During the 20th Century, the reduction in economic inequality shifted focus away from the discrimination that had previously prevented access to the middle class.
Over the last ten years, the issue of economic inequality has made a comeback, with the worldwide success of Thomas Piketty's work, which has put the spotlight on wealth.
But various experts have criticised this focus on capital inequalities, noting for example the existence of incomes without capital or the ever powerful effects of redistribution in European societies.
More worrying is the impact these inequalities have on people’s futures, leading to the reconstitution of polarised and watertight social classes, both on the side of the advantaged and the disadvantaged.
Research Fellow at the Institute for Industrial Economics Research (IFN)
The 20th Century as a whole has been an era of strong equalisation in western societies. But there is more of a debate if we consider the last four decades.
By rewarding success and increasing income inequality western societies have managed to solve their efficiency crisis and make everyone better off.
Some economists point out an increasing inequality in wealth. But there are debates about both the measure and the distribution of wealth. Most people are part of collective pension systems in which they don’t “own” assets but have drawing rights on future income streams.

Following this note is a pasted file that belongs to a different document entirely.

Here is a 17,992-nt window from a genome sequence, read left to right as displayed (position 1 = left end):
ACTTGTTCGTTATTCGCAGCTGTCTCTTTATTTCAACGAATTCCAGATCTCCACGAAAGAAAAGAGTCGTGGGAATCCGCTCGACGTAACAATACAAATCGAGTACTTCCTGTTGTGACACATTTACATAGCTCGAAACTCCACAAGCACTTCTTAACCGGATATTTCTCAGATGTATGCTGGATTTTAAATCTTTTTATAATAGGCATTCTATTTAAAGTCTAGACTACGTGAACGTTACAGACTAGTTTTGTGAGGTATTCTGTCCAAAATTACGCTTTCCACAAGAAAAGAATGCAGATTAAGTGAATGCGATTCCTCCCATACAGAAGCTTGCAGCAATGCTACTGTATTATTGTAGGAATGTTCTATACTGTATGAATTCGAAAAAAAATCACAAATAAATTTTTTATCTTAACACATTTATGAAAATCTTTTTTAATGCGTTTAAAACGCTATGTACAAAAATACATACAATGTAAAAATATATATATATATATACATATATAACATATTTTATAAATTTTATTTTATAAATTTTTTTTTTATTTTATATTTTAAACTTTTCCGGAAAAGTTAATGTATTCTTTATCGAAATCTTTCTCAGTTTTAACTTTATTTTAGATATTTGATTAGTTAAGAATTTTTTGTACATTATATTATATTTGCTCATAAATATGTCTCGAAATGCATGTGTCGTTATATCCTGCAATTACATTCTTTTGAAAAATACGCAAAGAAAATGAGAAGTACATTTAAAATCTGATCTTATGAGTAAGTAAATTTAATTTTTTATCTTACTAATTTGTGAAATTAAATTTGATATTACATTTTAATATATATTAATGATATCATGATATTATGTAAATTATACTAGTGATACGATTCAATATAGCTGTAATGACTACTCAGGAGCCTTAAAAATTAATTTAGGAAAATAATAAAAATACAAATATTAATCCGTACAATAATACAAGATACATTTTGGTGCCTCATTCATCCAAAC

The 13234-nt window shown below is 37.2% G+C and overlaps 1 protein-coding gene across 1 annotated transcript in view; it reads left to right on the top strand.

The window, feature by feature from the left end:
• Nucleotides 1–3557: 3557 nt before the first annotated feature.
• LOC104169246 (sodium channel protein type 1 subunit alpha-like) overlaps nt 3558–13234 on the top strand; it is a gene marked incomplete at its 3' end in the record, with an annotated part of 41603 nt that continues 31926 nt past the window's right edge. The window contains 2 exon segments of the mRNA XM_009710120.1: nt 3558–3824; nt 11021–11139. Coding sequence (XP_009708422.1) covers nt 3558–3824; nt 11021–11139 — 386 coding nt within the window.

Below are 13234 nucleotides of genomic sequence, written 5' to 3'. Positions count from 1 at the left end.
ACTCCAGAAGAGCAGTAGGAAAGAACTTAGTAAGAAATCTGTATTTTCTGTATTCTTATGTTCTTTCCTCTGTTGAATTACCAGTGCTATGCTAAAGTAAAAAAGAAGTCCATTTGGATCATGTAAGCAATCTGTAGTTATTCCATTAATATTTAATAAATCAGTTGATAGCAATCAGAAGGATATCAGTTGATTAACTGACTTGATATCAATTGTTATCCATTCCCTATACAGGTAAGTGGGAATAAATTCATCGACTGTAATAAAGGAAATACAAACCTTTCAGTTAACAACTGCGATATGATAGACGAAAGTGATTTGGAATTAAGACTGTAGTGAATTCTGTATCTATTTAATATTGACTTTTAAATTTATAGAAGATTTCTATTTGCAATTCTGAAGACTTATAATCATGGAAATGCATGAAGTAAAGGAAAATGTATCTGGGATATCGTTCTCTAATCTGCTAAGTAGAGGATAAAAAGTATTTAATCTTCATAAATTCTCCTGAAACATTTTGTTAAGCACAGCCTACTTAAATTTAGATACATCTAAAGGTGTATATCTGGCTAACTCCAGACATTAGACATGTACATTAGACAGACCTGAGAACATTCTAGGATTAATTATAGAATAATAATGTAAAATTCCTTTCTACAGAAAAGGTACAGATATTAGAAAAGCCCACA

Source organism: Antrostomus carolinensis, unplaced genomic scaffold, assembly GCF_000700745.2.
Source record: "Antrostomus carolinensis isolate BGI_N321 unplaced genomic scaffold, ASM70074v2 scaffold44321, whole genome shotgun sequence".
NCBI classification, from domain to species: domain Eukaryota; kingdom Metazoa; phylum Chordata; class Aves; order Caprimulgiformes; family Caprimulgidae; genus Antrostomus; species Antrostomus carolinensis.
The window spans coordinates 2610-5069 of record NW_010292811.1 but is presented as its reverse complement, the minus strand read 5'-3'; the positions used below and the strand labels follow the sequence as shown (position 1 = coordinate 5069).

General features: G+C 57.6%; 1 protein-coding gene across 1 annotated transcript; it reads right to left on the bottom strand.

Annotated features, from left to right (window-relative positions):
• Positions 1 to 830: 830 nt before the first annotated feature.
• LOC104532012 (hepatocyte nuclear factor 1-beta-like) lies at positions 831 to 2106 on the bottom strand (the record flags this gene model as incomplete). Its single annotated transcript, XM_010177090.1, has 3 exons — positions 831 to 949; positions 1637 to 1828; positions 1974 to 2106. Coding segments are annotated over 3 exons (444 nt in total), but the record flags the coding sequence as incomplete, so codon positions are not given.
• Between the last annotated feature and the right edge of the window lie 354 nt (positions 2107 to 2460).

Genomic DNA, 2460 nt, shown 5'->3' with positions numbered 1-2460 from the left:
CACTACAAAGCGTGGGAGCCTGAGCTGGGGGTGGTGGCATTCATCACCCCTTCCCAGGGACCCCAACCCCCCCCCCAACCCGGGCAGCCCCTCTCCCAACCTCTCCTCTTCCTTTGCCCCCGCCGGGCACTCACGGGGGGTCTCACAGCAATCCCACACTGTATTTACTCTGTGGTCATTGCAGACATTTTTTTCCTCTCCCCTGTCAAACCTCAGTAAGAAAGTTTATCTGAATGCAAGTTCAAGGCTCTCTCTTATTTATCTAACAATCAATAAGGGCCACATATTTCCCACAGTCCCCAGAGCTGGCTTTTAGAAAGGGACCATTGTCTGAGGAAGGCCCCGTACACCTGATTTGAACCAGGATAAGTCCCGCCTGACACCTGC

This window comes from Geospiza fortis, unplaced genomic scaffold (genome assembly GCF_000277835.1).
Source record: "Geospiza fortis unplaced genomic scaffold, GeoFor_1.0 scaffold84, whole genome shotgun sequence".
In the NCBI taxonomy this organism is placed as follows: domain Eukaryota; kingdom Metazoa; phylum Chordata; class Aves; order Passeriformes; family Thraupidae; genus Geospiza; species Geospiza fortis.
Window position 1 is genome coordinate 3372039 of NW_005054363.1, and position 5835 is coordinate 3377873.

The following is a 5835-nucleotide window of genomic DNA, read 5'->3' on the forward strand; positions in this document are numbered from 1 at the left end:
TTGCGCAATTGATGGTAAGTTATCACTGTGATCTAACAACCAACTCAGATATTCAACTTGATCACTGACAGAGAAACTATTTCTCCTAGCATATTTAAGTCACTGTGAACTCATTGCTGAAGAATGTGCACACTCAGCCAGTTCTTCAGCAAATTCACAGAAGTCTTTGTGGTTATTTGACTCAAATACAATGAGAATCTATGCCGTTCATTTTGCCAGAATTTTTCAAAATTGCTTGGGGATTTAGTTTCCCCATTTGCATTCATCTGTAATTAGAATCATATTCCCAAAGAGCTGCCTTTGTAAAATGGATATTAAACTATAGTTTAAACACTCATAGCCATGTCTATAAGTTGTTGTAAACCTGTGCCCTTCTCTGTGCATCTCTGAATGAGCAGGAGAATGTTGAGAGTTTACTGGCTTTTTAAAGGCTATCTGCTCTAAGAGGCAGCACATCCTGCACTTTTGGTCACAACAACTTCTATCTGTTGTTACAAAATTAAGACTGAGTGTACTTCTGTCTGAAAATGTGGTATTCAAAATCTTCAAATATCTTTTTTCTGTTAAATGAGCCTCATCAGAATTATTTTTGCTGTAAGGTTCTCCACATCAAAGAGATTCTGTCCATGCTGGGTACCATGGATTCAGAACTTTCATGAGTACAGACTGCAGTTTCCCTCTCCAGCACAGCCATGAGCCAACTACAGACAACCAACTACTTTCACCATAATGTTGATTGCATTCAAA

In recent years the central banks’ quantitative easing policies might have created a wealth gap between the haves and the have-nots: redistribution policies are back in the agenda.
Reducing inequality has always been done most effectively by raising the income and wealth floor from below.
Associate Professor of Global Trade Governance at Institut Barcelona d'Estudis Internacionals
CEO of DataCore Innovations LLC
With the health crisis, existing inequalities (between men and women, black and white, rich and poor) have worsened.
The interdependencies between types of inequalities have also increased.
Lock downs have introduced or given prominence to new types of inequality, from the digital divide to the possibility of remote working.
Among school-age children and students, these overlapping and exacerbated inequalities can greatly impact people’s futures.
Journalist and Author
Editor of Telos and author, Richard Robert teaches at Sciences Po. He directed the Paris Innovation Review from 2012 to 2018. Latest books: Le Social et le Politique (dir., with Guy Groux and Martial Foucault), CNRS éditions, 2020, La Valse européenne (with Élie Cohen), Fayard, published in March 2021.